Largest gold nugget ever found in England unearthed with faulty metal detector

A gold nugget photographed on a black background
The gold nugget is expected to sell at auction for at least $37,800. (Image credit: Mullock Jones)

The largest gold nugget ever found in England was discovered by a man using a faulty metal detecting device.   

Metal detectorist Richard Brock unearthed the chunk of gold last May while exploring Shropshire, a county in western England, despite arriving late to a meetup with fellow treasure hunters and using an older detector, The Guardian reported.

About 20 minutes into his search, Brock, who has been metal detecting for 35 years, discovered the nugget. The chunk of gold weighs 2.3 ounces (64.8 grams) and is roughly larger than a quarter, CNN reported.

"The machine I was using was pretty much kaput — it was only half working," Brock told The Guardian. "It just goes to show that it doesn't really matter what equipment you use. If you are walking over the find and are alert enough to what might be lurking underneath the soil, that makes all the difference."

Given the circumstances, Brock said he "couldn't believe it." However, how the gold got there remains a mystery. 

Related: 'Absolutely gobsmacking' gold nugget worth $160,000 unearthed by metal detectorist in Australia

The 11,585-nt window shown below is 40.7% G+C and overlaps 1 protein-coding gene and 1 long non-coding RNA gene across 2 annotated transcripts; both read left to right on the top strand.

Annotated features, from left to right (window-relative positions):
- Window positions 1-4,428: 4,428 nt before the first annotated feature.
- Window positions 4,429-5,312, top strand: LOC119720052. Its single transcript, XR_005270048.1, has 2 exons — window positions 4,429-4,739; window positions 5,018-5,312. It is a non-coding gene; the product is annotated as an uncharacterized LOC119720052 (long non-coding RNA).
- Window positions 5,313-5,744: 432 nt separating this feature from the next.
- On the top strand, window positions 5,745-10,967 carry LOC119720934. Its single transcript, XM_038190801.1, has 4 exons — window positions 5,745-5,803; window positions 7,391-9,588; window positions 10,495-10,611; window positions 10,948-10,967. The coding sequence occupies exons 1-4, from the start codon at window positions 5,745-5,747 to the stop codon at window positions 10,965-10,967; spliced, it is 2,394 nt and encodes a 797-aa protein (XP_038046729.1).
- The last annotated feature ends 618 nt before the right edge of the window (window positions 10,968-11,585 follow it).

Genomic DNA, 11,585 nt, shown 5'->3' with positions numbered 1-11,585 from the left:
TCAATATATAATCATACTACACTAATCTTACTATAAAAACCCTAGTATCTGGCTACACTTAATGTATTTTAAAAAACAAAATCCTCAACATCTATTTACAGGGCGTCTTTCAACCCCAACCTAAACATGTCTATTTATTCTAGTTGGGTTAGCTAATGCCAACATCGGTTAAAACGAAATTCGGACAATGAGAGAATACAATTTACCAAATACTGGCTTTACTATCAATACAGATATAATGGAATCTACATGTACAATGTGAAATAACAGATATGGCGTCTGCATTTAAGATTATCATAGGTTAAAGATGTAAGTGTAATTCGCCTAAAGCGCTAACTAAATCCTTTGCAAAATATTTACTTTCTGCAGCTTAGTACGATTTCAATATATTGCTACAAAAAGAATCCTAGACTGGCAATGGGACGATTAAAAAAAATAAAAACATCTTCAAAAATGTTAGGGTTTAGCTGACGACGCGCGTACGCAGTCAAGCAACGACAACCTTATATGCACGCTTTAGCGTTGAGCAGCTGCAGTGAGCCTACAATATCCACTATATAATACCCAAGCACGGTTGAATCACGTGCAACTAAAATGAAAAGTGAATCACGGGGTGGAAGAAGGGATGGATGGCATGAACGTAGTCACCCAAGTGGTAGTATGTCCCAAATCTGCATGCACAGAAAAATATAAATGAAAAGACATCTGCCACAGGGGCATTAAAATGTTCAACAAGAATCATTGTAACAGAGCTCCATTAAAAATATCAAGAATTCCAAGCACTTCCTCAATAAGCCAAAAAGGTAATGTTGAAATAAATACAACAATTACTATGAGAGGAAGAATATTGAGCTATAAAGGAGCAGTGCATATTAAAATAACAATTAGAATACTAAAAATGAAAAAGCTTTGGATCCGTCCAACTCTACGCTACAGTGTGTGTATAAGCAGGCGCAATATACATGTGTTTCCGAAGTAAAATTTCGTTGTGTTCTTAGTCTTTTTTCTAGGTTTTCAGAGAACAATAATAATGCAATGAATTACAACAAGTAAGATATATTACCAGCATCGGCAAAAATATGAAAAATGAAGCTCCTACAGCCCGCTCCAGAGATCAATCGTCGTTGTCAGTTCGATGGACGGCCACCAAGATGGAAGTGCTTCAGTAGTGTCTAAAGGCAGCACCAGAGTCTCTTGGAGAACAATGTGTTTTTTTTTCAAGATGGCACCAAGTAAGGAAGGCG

Mullock Jones, a Shropshire-based auction house, is currently taking bids for the nugget as part of an online auction, which ends April 1. The nugget is expected to sell for at least $37,800 (30,000 British pounds).

The nugget is considered a "rare find," Ben Jones, an auctioneer and valuer at Mullock Jones, told CNN. "The site does contain an old road/railway line and has remnants of Welsh stone within," he said. "So [there's] a variety of possibilities of how it made it there."

At one time, parts of the region were submerged by a prehistoric ocean, as evidenced by the many pieces of coral that have been unearthed there, CNN reported.

The largest gold nugget ever found in the U.K. weighed 4.3 ounces (121.3 grams), CNN reported. This nugget was pulled from a Scottish river in 2019.

Jennifer Nalewicki
Live Science Staff Writer

Jennifer Nalewicki is a Salt Lake City-based journalist whose work has been featured in The New York Times, Smithsonian Magazine, Scientific American, Popular Mechanics and more. She covers several science topics from planet Earth to paleontology and archaeology to health and culture. Prior to freelancing, Jennifer held an Editor role at Time Inc. Jennifer has a bachelor's degree in Journalism from The University of Texas at Austin.